[This is the 6th installment in my Year of the LitMag Feature. If you are interested in writing about an issue of a literary magazine, please leave a comment or send me an email.]
There’s a lot to absorb in the latest issue of New England Review, Vol. 32, No. 3, including seven stories, several essays, and lots of poems. NER is one of my favorite literary magazines, and it shows up near the top of the rankings: #12 in Fiction, # 45 in Nonfiction, and #7 in Poetry.
Since I keep sending them short stories (no luck yet), I’m always curious about the stories they publish. There’s quite a range in this issue, but there might be some characteristics that tie them together.
Let me start with James Magruder’s “Matthew Aiken’s Vie Bohème” since Jim is a friend (we were Fellows at Sewanee together and recently had overlapping residencies at VCCA). This story, from his novel in stories, Let Me See It, due out in May, is set in 1981, when Matthew Aiken, a young gay man, is studying in Paris. He doesn’t get along with his host family, the amusing and emotional Sirjean family, or with his roommate, Bruce. But he does manage to meet a man at the Beaubourg, with unhappy (but amusing for the reader) results. Let me just say that I learned a new French word: la chtouille. Funny and sad, a terrific read.
I also really enjoyed Scott Southwick’s “Time Keeps on Slipping, etc.” in which time does, indeed, slip into the future, relentlessly. Nicky is in grade school and his babysitter tells him he has the most beautiful eyes. In high school he becomes a reporter for the student paper and his teacher remarks on his eyes. His father out of the picture, Nicky is on his own when his mother dies suddenly, and the future is now. Fast forward . . . “Brad Pitt played him in the movie version.” Nicky’s life has its ups and downs and we get them all in this quirky story.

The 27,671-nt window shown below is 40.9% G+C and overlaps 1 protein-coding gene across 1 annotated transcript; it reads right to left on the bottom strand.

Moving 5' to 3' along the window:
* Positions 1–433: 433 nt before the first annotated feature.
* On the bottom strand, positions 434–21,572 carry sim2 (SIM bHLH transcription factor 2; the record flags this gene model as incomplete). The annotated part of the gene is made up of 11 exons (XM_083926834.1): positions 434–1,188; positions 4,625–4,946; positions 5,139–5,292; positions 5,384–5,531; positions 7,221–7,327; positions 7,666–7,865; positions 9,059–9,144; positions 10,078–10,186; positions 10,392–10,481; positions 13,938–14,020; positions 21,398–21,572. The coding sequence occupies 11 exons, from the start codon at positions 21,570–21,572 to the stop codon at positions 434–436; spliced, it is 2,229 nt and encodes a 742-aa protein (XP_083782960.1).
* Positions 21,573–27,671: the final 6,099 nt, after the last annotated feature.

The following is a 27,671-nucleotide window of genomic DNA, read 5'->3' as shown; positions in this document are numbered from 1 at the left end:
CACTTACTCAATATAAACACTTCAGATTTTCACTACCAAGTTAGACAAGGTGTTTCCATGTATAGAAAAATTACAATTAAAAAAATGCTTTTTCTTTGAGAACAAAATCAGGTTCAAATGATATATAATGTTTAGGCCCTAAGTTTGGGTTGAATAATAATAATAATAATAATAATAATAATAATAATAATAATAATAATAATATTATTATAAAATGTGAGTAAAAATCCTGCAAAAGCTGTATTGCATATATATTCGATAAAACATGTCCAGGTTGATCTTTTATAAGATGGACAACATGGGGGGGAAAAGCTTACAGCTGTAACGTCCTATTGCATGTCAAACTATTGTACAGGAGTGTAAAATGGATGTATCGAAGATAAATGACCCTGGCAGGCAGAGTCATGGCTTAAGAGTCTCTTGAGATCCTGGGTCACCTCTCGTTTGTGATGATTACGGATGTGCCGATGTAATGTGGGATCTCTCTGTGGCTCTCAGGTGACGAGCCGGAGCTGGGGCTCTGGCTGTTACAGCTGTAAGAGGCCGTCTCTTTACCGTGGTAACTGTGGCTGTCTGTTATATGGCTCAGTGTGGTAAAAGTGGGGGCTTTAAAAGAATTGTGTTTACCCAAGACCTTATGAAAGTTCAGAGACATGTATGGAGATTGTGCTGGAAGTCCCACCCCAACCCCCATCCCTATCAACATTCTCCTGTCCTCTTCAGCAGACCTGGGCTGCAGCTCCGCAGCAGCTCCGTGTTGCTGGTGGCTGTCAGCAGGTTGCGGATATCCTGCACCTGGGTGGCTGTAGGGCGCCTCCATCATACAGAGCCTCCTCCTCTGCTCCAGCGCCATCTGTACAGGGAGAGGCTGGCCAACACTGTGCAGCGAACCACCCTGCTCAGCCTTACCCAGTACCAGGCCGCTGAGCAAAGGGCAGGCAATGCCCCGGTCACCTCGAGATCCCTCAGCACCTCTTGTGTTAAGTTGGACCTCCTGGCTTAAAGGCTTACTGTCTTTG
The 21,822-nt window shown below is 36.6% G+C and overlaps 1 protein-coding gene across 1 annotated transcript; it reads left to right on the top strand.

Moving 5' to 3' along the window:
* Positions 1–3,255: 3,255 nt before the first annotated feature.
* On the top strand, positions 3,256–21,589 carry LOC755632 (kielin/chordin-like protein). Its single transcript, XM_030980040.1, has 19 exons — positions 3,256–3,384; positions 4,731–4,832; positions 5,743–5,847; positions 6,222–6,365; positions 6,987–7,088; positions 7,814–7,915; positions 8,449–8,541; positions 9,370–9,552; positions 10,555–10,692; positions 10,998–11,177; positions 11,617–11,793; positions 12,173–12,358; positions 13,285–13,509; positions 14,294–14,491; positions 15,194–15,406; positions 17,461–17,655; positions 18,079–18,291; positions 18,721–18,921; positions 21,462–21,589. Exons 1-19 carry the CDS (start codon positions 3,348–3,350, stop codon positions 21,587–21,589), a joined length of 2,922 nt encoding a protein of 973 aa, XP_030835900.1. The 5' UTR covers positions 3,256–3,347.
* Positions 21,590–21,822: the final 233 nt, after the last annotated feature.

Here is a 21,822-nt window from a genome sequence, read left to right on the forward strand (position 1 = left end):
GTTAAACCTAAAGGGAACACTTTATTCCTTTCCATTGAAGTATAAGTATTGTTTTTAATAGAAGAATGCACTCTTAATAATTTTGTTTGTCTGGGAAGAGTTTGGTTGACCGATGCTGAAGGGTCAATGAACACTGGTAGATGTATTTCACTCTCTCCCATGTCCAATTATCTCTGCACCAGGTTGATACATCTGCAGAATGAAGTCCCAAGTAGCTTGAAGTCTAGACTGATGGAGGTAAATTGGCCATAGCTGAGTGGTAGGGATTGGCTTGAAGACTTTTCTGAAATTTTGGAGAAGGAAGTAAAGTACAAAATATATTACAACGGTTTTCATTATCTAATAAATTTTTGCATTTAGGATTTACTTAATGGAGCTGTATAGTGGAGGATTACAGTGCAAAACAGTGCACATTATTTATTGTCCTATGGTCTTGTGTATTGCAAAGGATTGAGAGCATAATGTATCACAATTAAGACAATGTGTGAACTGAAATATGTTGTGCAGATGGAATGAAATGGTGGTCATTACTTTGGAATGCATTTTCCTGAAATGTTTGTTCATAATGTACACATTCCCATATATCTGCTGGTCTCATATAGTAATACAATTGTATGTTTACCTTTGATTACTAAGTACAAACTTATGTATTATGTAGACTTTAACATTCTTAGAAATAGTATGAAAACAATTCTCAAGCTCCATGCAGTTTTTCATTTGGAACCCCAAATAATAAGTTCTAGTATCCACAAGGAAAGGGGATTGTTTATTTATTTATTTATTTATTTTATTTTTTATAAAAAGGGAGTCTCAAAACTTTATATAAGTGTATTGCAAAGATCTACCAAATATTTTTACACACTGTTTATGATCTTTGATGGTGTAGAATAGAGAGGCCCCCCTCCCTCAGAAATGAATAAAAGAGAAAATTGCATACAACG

“Confession, with Wolves” by Carol Keeley is a monologue, a wife speaking to her husband about their marriage. As with most monologues, this one is about the voice, in this case an unreliable narrator confessing to her husband about her . . . transgressions. And, in the process, the present circumstances are revealed. It’s an interesting technique, the monologue, and this is a good one.
“Manga Dolls on Skype” by Sandra Leong was fun, but I was rooting for it to turn out differently. Michael Coffey’s “I Thought You Were Dale” was funny, although it felt like there was an inside joke I was missing. (Also it’s an odd structure—all sections and no paragraphs.) While most of the stories are funny, “Keeping an Eye on Jakobson” by Anne Raeff is not. It’s a straightforward dramatic story about, among other things, the sorrows of war.
And there’s more, including poems by both the Director and the Assistant Director of the Bread Loaf Writers’ Conference, Michael Collier and Jennifer Grotz, which, like the New England Review, is also connected to Middlebury College. There’s a poem by Chelsea Rathburn, a friend from Sewanee. And there are several notable essays, including one by Michael Milburn about his brother Frank: “My Brother, the Writer.” I especially enjoyed this because we published an essay by Milburn in Prime Number Magazine recently: “My Memoir.”
It's an excellent issue from a wonderful magazine.